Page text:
On Sunday 8th November, Remembrance Sunday, all our churches would usually have been full of people remembering, along with millions around our world, the many women and men who have given their lives in the different conflicts of the past 110 and more years. People who either by choice, or through compulsion, risked their lives in the pursuit of peace and justice. We owe our freedom to many such people who have stood up against tyranny and oppression – to people who risked everything, laying themselves on the line.
Things are very different this year! We enter another national lockdown because of Coronavirus on Thursday 5th November and our churches will now only be open for private prayer for the next few weeks.
But we will all remember. …. Some will be able to attend church on 8th November, others will want to remain at home. We have sent out Remembrance Sunday prayer cards to people who usually attend our churches or who receive mailings. The prayers included here are specifically for Remembrance Sunday and Armistice Day. As you use them, you might want to have a poppy to hand.
As I said in our Parish magazine this month:
“Our remembering will … include the memories of those who have served on the battlefield or in conflict zones around our world will no doubt justifiably tell and re-tell stories of valour and bravery. For those who served, >remembering= will also bring to the front of the mind stories of those who did not return. Remembering brings to the surface the naked fear of conflict, the pain of loss and a real sense of comradeship.
But remembering is so very important to us all, not just on Remembrance Sunday or Armistice Day, but in all areas of our lives. Remembering leads to us telling our stories. Both as individuals and communities. And as we tell our story, we reaffirm our roots, and we define who we are. We put our own lives in context. For today=s world, where we define ourselves not so much by where we come from as by our networks of friends and acquaintances can so easily become a rootless place where we do not know who we really are.
Our shared memories are our key to understanding ourselves. And our collective memory needs to be sustained by hearing the stories of our past. By hearing from those who went out from us here to serve in different arenas in our world. These stories, these people are so much a part of who we are here … today. They contribute to our history, they strengthen our community spirit.
Our stories are important. Remembering is vital. Nowhere is this more true than in relation to the conflicts with which we have been involved as a nation. Failure to engage with and learn from our past is the height of modern arrogance. We have to hear again the stories of conflict, of bravery, of pain and loss. And we need to allow those stories, … that remembering, to change us now. It must inform our thinking about the future, it must be allowed to change our wills and our actions.
For in today’s world, we are all called to take new & different risks. To act for justice, for peace in society, in the world around us. To work for racial justice, to fight discrimination, to engage with injustice in whatever form it might arise.”
We have the promise of God in Christ: “Work,” says Jesus, “for the coming of God’s kingdom and I will be with you always.” God does not leave us alone to face new challenges, to risk our lives in the cause of his Kingdom. He promises always to be with us. So let us covenant again, as people of different races, ages, interests, appearances, and with different views, choose to live together in harmony, to work within our own communities, groups and congregations, for peace, justice and understanding.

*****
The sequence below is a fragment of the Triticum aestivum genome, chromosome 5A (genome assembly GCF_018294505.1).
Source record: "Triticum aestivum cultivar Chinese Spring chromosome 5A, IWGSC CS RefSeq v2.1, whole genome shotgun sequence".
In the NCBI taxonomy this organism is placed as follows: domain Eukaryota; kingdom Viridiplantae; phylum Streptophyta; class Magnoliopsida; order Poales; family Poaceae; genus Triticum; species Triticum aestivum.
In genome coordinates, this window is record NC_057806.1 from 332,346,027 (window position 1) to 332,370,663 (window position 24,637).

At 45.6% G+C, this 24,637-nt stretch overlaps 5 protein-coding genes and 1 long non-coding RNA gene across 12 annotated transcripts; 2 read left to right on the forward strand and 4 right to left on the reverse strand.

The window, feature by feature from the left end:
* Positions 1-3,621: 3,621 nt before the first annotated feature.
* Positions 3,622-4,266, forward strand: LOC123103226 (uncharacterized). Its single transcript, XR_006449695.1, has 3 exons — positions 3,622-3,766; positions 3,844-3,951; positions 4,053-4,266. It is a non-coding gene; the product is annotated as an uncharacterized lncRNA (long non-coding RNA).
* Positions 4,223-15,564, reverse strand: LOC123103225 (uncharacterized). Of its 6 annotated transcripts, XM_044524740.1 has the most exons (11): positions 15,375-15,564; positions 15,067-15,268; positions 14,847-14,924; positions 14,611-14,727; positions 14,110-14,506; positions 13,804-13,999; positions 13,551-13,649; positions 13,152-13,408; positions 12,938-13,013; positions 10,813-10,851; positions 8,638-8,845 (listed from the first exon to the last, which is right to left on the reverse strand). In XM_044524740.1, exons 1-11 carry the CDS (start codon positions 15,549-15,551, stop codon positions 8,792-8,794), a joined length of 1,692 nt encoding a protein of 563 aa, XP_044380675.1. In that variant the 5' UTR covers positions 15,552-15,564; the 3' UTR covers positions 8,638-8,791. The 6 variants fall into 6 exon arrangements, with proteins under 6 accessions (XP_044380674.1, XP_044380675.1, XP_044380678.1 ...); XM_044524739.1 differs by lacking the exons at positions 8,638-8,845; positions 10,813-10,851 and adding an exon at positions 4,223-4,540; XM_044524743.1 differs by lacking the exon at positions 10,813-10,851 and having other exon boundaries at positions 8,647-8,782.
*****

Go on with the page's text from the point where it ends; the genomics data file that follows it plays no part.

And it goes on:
Father of all, remember your holy promise, and look with love on all your people, living and departed.
On this day we especially ask that you would hold forever all who have suffered during war, those who returned scarred by warfare, those who waited anxiously at home, and those who returned wounded, and disillusioned; those who mourned, and those communities that were diminished and suffered loss.
Remember too those who acted with kindly compassion, those who bravely risked their own lives for their comrades, and those who in the aftermath of war, worked tirelessly for a more peaceful world.
And as you remember them, remember us, O Lord; grant us peace in our time and a longing for the day when people of every language, race, and nation will be brought into the unity of Christ’s kingdom. This we ask in the name of the same Jesus Christ our Lord. Amen.
A prayer for World peace
O God of the nations,
as we look to that day when you will gather people
from north and south, east and west,
into the unity of your peaceable Kingdom,
guide with your just and gentle wisdom all who take counsel
for the nations of the world,
that all your people may spend their days in security, freedom, and peace, through Jesus Christ, our Lord. Amen.
Prayers with poppies – suitable for children, as well as adults!
Look at your poppy. Poppies are bright and cheerful flowers: give thanks to God for the lives of those who have died in war, remembering all the joy they brought to families and friends, and all the good things they did for their home and their country.
Then look at the red petals: red reminds us of danger and harm. Ask God to be close to those who are still facing danger each day, to give courage to the armed forces, and compassion to all who help others.
Place your whole hand over the poppy: poppies are also fragile and need to be handled gently. God cares for those who are hurting and those who are sad. Ask God to comfort all who are grieving the loss of someone they love.
Finally place a finger on the centre of the poppy: ask God to help you play your part in working for peace in the world.